With all obstacles presumably overcome, and the only remaining concern being the possibility of rain on game day, four days before kickoff a controversy which had been percolating for about two weeks boiled over, threatening to cancel the Big Game. Stanford protested the eligibility of Wayne "Locomotive" ("Loco") Smith, California's "line-bucking back". Stanford alleged that Smith's stint as a paid coach at the University of Oregon in 1901 made him a professional, thereby rendering him ineligible to compete under the provisions of the Intercollegiate Rules agreed upon between Berkeley and Stanford in 1900. If Cal allowed Smith to play, Stanford threatened to "completely disrupt the athletic relations between the two schools", i.e. not play in the Big Game. 9
Cal had been aware of Smith's questionable status and presented the facts to the Pacific Athletic Association at the start of the season. The Association, to which both Cal and Stanford belonged, ruled in favor of Smith and Cal, but Stanford argued that the Intercollegiate Rules between the two universities took precedence.
On November 4, as Californians went to the polls to elect a new governor, fifteen impartial members of the University Club heard the facts of the case and ruled that Smith was indeed ineligible.
Predictably, the ruling was received with bitter feelings on the Cal campus. At a joint meeting of the Executive Committee of the Associated Students and the varsity squad, the possibility of withdrawing from the Big Game was discussed. It was suggested that the loss of big game revenue could be made up by scheduling a game with an Eastern college at a later date. However, cooler heads prevailed and Bobby Sherman was named to replace Smith. It was estimated that the loss of the veteran halfback would cost Cal at least six points. 10
On November 5, 1902, three days before the intercollegiate contest, the Daily Californian described the field:
The new football grounds near the Marine Hospital at San Francisco are the most picturesquely situated that were ever selected for the big Varsity game. They are at Seventh Avenue and California Street, about midway between the Presidio Golf Club house and the Marine Hospital, and are very close to the Maria Kip Orphanage.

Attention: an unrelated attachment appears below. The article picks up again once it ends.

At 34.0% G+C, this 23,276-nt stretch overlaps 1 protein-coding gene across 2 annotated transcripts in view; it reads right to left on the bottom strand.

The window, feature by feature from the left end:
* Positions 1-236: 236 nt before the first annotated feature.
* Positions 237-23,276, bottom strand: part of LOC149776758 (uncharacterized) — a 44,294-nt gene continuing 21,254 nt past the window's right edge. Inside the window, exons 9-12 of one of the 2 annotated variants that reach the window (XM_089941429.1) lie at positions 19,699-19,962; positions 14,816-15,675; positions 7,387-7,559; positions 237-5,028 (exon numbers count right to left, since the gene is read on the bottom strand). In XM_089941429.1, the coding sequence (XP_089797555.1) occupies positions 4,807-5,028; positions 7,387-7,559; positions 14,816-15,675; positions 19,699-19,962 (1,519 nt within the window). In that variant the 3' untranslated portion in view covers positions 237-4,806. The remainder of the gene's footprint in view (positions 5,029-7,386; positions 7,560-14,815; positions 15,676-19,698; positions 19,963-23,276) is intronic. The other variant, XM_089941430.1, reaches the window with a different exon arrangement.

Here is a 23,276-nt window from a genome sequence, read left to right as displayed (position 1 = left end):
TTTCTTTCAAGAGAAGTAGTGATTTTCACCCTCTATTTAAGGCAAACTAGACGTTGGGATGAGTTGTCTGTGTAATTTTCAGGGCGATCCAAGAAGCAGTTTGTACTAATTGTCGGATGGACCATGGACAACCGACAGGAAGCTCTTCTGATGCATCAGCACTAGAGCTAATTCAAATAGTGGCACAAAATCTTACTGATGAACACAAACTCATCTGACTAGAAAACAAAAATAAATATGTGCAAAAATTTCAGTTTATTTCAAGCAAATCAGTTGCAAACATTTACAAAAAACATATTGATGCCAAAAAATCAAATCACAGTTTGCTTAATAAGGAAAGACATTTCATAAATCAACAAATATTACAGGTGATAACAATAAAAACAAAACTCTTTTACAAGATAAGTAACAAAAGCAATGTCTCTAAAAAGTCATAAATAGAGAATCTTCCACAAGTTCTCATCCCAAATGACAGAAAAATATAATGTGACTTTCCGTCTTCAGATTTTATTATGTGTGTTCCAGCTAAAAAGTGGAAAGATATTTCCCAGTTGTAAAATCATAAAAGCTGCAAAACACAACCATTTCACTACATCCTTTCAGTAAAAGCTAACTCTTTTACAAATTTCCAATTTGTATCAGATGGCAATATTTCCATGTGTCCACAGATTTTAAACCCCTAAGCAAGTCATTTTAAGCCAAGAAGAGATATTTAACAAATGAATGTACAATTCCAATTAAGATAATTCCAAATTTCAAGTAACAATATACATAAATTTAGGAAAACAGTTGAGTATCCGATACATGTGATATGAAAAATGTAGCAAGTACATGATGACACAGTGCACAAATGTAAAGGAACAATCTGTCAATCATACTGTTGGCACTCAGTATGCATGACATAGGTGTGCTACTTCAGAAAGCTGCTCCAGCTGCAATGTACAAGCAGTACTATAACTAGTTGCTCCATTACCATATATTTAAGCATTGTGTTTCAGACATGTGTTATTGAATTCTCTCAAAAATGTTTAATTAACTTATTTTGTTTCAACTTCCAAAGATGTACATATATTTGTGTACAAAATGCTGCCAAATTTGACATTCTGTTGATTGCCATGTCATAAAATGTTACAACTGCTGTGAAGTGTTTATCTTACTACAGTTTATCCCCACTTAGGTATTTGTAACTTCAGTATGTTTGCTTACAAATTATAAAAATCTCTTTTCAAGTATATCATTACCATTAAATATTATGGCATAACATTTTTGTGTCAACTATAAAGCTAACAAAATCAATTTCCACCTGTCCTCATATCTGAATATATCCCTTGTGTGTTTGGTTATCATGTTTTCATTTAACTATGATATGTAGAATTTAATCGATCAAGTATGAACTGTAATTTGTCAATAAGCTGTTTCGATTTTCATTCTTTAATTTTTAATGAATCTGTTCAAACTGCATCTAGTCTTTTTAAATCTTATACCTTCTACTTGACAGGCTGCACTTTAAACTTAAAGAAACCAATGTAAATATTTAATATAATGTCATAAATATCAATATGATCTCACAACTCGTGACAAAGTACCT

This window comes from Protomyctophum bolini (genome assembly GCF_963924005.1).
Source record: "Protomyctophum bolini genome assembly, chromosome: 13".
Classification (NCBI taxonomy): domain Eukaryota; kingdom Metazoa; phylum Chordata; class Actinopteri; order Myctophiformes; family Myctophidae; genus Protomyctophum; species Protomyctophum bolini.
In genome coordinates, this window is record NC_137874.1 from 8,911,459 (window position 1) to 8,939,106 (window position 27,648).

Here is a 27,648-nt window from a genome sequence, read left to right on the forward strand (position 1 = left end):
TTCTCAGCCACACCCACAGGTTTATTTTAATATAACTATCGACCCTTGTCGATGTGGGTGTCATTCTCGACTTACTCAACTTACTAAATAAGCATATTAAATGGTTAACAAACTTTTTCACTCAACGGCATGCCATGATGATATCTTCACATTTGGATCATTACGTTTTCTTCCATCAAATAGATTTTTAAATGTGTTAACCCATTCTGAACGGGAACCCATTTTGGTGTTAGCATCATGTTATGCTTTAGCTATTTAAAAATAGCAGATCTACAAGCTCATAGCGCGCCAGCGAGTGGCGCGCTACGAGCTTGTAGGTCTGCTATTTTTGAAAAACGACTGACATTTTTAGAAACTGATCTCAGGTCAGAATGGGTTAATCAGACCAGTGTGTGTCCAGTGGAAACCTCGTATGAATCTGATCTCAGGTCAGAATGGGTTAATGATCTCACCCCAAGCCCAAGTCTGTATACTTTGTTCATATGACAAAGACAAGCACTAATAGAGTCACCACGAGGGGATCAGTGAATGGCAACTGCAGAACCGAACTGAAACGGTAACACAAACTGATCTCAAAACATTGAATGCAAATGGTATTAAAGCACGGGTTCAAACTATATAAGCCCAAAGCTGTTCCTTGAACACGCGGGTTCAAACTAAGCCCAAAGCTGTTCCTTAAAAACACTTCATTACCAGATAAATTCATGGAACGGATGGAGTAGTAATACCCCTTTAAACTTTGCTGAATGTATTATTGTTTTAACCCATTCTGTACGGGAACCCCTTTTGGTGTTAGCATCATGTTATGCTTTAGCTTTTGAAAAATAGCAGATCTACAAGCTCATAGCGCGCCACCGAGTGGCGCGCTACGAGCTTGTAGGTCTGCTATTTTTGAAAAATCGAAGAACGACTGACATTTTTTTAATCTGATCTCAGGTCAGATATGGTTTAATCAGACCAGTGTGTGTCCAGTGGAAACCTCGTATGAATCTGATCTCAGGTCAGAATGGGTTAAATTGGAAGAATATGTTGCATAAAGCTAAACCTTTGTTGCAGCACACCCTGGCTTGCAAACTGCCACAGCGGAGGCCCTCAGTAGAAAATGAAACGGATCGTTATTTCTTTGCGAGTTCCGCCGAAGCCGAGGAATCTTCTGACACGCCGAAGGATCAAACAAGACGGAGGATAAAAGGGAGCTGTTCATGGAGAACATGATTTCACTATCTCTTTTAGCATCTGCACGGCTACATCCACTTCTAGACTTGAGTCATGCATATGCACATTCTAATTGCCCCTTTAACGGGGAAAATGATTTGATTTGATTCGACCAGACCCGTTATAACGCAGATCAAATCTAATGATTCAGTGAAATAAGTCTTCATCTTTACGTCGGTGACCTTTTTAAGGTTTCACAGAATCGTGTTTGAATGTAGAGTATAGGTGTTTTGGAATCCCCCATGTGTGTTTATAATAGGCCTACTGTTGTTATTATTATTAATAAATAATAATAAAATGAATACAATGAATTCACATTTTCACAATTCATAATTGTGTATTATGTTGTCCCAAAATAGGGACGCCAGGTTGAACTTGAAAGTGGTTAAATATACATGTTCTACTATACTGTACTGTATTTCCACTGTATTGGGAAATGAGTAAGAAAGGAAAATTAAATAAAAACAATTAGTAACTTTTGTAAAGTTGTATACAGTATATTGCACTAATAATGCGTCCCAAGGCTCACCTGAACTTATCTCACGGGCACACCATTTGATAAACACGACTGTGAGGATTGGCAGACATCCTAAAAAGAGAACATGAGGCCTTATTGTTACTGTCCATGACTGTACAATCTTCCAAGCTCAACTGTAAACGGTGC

There are splendid great grand stands for seating 13,500 people. The whole east side of the field is one great towering gently sloping hillside of substantial benches under cover, and the entire west side of the field will have similar seats without cover for the college rooters. 11
On a rainy Thursday afternoon, two days before the game, the Cal squad visited the Richmond Grounds for the first time. According to the Call, the players considered the field to be the poorest and slowest they had ever seen. Cal's athletic manager was planning to add another four inches of dirt to the surface and pack it with rollers to provide the best possible conditions for the game. But the final analysis was that if it rained before the game it would be impossible for the teams to indulge in any fast plays. 12
At a pre-game rally at Cal, the following appeal from the faculty was made to the student body still seething over the Smith decision:
"We have passed through a trying incident. I ask you that at the game next Saturday, as you value your own reputations and that of the University, you will do nothing which will bring disgrace upon us. Hold your tempers, hold your tongues. Remember, the field belongs to the victors. If Stanford wins let not one man of you step upon the field, but stay on the bleachers and yell as if you had won." 13
The Stanford ax was taken from its secure hiding place and displayed at the rally. Liberated from Stanford rooters at an 1899 Cal-Stanford baseball game in San Francisco, the ax was treasured by Cal as a priceless trophy.
On Big Game Day, the Chronicle described the scene of up-coming battle:
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There are seats for 11,500 people, and standing room at the north end of the field for 2,500 more, making accommodation for 14,000 spectators outside the actual field of contest.
The grounds are in the Richmond District, close to the Maria Kip Orphanage, a quarter of a mile in from the United States Marine Hospital, and are beautifully situated almost at the base of the hillside slope of the Presidio Reservation where the golf links are located. From the hillside hundreds of men and boys who have not $2.50, $2.00, $1.50, or $1.00 for a ticket may get a long-range view of the gridiron. 14
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Images: 1) "Overall's Phenomenal Goal Kick from the Thirty-five yard line," San Francisco Daily Call, November 9, 1902; 2) Seating chart and team lineup, San Francisco Chronicle, November 14, 1903. (Click here to see a larger version in a new window.)
1. The previous Big Game sites were the Haight Street Grounds at Stanyan and Waller Streets; Central Park at 8th and Market Streets; Recreation Park at 8th and Harrison Streets, and Folsom Street Grounds at 16th and Folsom.
2. San Francisco Chronicle, August 2, 1902, pg. 4, col. 7
3. Daily Californian, September 4, 1902, pg. 1, col. 1
4. Chronicle, October 1, 1902, pg. 4, col. 3
5. Chronicle, October 9, 1902, pg. 4, col. 4
7. Chronicle, October 14, 1902, pg. 6, col. 7
8. Chronicle, October 24, 1902, pg. 7, col. 6 and Richmond Banner, October 24, 1902, pg. 3, col. 1
9. San Francisco Examiner, October 23, 1902, pg. 6, col. 2 and Chronicle, October 24, 1902, pg. 7, col. 6.
10. San Francisco Call, November 4, 1902, pg. 14, col. 1; November 5, 1902, pg. 12, col. 1
11. Californian, November 5, 1902, pg. 1, col. 2
12. San Francisco Bulletin, November 7, 1902, 1902, pg. 9, col. 2
13. San Francisco Call, November 6, 1902, pg. 11, col. 2, and pg. 9, col. 3
14. Chronicle, November 7, 1902, pg. 9, col. 1
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Page launched 1 November 2004; updated on 15 December 2004.